by | 02. Nov 2012

Cultural | Educational | Project

Image courtesy Diller + Scofidio

The Eyebeam facility in Chelsea will be the city’s first institution dedicated exclusively to new media art and the largest institution of its kind in the United States.

Hhousing an exhibition space, artist-in-residence studios, an education center with multi-media classrooms, a state-of-the art new media theater, a digital archive, a restaurant, and a bookstore. It will be dedicated to exploring – through the vehicle of new technologies – the connection between science and art.

The structure will be approximately 90,000 square feet, rising from a 15,000 square-foot site. Construction is due to begin in 2004.

We are thrilled to have been selected. The Eyebeam project is at the intersection of our passions, architecture and new media art. The great challenge ahead is to reconcile their discrepancy in speed: architecture is permanent by nature and new media is transient by definition. We will have to invent the map as we navigate it.
/ Elizabeth Diller

Image courtesy Diller + Scofidio

The spatial logic of the proposed building is based on a simple premise: a pliable ribbon that locates production (atelier) to one side and presentation (museum/theater) to the other. This ribbon undulates from side to side as it climbs vertically from the street. The floor becomes wall, turns into floor, turns into wall, etc. With each change of direction, the ribbon enfolds a production space or a presentation space, alternately. The combing of programs also combs together two diverse populations: the building’s residents (students, artists, and staff) and the building’s visitors (museum and theatergoers). The alternating programs require each population to pass through the space of the other while moving between successive levels.


Image courtesy Diller + Scofidio

The relationships become more intricate when a loop of ribbon at one level is sheared in half and slipped into alignment with a level above or below. The new alignment allows a production space to infiltrate a presentation level or vice versa. This controlled contamination juxtaposes technical processes with their effects, people at work with people at leisure, the prosaic with the poetic.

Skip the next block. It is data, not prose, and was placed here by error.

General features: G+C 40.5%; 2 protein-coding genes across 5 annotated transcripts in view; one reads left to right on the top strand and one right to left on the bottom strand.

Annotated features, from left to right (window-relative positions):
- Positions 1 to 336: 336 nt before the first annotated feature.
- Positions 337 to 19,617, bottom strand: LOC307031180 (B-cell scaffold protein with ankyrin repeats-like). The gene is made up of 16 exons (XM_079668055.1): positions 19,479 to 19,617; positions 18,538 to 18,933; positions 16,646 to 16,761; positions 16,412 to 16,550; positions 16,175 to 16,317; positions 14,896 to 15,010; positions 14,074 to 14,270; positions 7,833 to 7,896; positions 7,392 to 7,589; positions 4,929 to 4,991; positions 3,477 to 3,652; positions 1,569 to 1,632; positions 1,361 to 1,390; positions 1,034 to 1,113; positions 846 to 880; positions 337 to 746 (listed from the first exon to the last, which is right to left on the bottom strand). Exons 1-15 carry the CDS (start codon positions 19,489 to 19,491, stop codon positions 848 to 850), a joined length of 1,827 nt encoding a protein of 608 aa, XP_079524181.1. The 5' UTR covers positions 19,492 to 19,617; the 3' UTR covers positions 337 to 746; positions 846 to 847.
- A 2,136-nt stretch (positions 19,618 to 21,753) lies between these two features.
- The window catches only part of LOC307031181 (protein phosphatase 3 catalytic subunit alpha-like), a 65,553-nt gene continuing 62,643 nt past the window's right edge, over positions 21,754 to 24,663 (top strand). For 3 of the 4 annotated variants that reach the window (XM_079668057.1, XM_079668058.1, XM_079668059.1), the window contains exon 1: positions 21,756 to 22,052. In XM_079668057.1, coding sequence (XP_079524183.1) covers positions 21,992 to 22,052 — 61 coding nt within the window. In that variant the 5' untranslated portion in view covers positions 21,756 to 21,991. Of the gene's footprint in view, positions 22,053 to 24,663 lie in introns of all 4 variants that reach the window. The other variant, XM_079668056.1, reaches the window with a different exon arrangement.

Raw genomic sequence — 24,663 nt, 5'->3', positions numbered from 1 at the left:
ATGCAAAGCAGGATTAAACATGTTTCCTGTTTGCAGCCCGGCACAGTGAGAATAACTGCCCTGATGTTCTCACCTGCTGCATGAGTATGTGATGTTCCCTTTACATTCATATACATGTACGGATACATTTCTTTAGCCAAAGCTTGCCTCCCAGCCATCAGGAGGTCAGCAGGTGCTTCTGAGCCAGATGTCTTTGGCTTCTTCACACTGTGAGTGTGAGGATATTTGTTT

The adjacency of a brightly lit atelier space of experimentation and the theatrical ambience of a multi-media installation may raise the question, which is the spectacle? Residents and visitors will observe one another as they move fluidly through the building sometimes on parallel paths separated by a transparent prophylactic, sometimes crossing paths, sometimes merging paths and sharing programs.


Image courtesy Diller + Scofidio

The ribbon is two-ply with a technical space sandwiched between layers that houses the building’s “nervous” system. The smooth concrete ply facing the exhibition space has a real pattern of precast service jacks. The ply of modularized panels facing the atelier permits easy access to the interstitial space for rewiring and servicing of exhibition needs at specific locations below or above.


Image courtesy Diller + Scofidio

The interlaced production and the presentation programs each have distinct physical attributes: while the production spaces require an even distribution of natural light and artificial light for day/night work, the exhibition spaces require a high degree of light control and sound isolation. Effectively these requirements necessitate that the fluid spaces of exhibition and the fluid spaces of production each constitute a discrete building: one filled with light and one that can be darkened. The levels of these buildings appear to be “shuffled together” like a deck of cards, their qualities put into relief on the facade.


CITY New York, New York
ARCHITECT Helfland Myerberg Guggenheimer